Three Types Of

Towards an Architecture of Métis Resistance — THE SITE

Date of publication: 2017-08-28 19:43

I have my . degree from the school of hard knocks, my red seal ticket earned on my own and in my own way. I learned that the color of my skin doesn 8767 t really mean bugger all but it 8767 s the thckness of it that counts and to me that 8767 s all I need to make my 8775 Metis 8776
Whether I am accepted on that basis is irrelevant and will not keep me up at night.

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I stick out like a pale sore thumb next to my brother and my mum. I just point people to this article now. I got tired of answering questions. Especially if I wasn 8767 t actually my mum 8767 s daughter and from a possible previous marriage my Dad may have had. _ Because that wasn 8767 t insulting at all.

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I wonder if everyone is as sick as I am of the White privilege as I am? Who hasn 8767 t our governments shamed? Natives, Black peoples, White people. All for their own selfish political gain. I find it repulsive. I have always found their horrifying shaming repulsive. Looking back at all the shamming that has gone on and I am sure there have been more I haven 8767 t mentioned. The people they shame today are the peoples whose butts they will kiss tomorrow while shamming yet another of our peoples. Meanwhile there is a great effort to prevent us from knowing who are families are. Thanks!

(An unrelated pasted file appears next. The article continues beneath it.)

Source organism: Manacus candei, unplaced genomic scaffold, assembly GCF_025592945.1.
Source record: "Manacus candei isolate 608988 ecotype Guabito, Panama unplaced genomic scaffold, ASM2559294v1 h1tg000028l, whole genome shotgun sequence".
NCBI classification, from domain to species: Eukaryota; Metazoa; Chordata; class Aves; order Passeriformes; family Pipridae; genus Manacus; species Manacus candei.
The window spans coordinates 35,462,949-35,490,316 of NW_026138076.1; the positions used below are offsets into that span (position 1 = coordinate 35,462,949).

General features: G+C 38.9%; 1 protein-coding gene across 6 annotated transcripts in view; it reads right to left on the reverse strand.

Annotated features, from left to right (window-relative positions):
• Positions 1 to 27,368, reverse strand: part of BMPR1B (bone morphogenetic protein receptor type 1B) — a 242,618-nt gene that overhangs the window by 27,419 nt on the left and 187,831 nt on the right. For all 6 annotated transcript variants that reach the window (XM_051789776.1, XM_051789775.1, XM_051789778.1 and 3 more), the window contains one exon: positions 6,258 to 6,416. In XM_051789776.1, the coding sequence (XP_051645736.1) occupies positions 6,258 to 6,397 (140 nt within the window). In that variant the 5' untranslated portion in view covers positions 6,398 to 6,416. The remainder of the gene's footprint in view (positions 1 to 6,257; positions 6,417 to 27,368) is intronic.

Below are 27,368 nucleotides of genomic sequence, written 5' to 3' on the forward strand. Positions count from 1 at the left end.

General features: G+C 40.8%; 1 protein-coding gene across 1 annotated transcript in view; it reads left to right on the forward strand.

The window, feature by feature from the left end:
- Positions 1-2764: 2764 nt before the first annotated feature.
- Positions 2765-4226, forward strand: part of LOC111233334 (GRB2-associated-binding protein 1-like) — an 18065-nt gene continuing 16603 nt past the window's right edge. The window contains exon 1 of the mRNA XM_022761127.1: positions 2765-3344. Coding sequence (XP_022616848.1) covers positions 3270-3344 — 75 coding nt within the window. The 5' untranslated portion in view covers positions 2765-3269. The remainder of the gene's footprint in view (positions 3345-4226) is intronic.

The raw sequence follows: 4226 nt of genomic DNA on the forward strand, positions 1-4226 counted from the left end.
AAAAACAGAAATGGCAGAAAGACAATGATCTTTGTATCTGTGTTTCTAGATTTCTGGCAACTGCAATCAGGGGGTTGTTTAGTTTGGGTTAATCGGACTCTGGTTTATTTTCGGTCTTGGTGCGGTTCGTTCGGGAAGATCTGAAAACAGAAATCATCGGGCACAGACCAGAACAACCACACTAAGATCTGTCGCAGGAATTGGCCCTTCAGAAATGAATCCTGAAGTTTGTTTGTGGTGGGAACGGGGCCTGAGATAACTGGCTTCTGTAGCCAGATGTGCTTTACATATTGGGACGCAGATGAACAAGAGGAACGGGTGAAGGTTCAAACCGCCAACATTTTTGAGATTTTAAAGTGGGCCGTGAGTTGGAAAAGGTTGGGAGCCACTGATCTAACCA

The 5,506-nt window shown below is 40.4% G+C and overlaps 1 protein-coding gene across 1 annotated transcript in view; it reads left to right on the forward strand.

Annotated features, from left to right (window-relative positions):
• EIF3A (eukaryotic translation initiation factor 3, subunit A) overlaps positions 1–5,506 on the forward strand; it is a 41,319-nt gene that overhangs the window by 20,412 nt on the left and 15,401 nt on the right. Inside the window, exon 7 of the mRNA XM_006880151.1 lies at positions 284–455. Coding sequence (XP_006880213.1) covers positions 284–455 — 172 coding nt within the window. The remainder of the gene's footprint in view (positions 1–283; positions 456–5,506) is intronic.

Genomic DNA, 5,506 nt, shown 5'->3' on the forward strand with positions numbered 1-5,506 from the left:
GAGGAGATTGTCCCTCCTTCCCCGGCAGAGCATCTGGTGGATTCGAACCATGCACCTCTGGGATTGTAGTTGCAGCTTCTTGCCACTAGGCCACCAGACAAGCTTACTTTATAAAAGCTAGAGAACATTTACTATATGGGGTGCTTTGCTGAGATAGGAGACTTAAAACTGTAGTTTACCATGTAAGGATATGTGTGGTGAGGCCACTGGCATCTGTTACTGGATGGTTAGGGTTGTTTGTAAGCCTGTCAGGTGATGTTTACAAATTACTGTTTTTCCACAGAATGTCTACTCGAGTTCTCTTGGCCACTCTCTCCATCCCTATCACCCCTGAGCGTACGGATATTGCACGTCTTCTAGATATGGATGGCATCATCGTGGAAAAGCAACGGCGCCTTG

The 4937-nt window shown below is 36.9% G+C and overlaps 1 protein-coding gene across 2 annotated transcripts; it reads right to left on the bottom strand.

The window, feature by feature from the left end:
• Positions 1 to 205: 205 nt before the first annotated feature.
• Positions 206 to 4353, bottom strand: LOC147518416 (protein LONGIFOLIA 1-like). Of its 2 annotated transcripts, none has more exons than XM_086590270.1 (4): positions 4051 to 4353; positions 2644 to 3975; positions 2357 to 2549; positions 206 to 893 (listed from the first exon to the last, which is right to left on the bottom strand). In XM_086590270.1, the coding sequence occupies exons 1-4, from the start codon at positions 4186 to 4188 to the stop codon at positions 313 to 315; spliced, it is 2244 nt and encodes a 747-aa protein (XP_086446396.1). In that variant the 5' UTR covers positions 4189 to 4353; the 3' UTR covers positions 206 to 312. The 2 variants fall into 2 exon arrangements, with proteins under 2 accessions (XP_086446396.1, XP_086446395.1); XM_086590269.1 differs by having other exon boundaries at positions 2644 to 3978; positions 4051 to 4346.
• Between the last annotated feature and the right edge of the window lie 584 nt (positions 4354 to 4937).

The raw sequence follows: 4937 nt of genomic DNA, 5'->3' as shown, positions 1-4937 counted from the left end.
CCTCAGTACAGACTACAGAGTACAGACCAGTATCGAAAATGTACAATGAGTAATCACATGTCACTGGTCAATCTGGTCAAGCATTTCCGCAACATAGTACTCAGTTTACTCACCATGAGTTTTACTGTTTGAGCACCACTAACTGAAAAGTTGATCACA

You’re Métis? So which of your parents is an Indian

Then one day I found out that my family comes from a Metis nation that lived in Saguenay from approx 6675 to 6889. We had an economy, a governement, traditions, a justice system, until the settlers arrived in 6889 and made sure to erase everything related to metis people. Later the government put natives in reserves and that was it.

As I understand it, in the ., the categorization worked like this: If you were on reservation, you were an Indian. Hence, you were not counted on any census. If you were off, you were either (a) black or (b) white. Sometimes, they allow for a 8766 mixed 8767 category of black/white. Usually marked M on the census. There was no recognition of any other group under any circumstances.

If you have access to your parent 8767 s birth certificates, that will give you your grandparents information, and your parents or your aunts or uncles can request your grandparent 8767 s birth certificates too. That will get you back to your great-great grandparents at least. It should be easier then to make the link to Angelique, and find out who else on your father 8767 s side you are related to. Here is a bit more about Louis and Angelique 8767 s children (my family line goes through Samuel Loyer): http:///genealogy/records/louis-loyer_8679657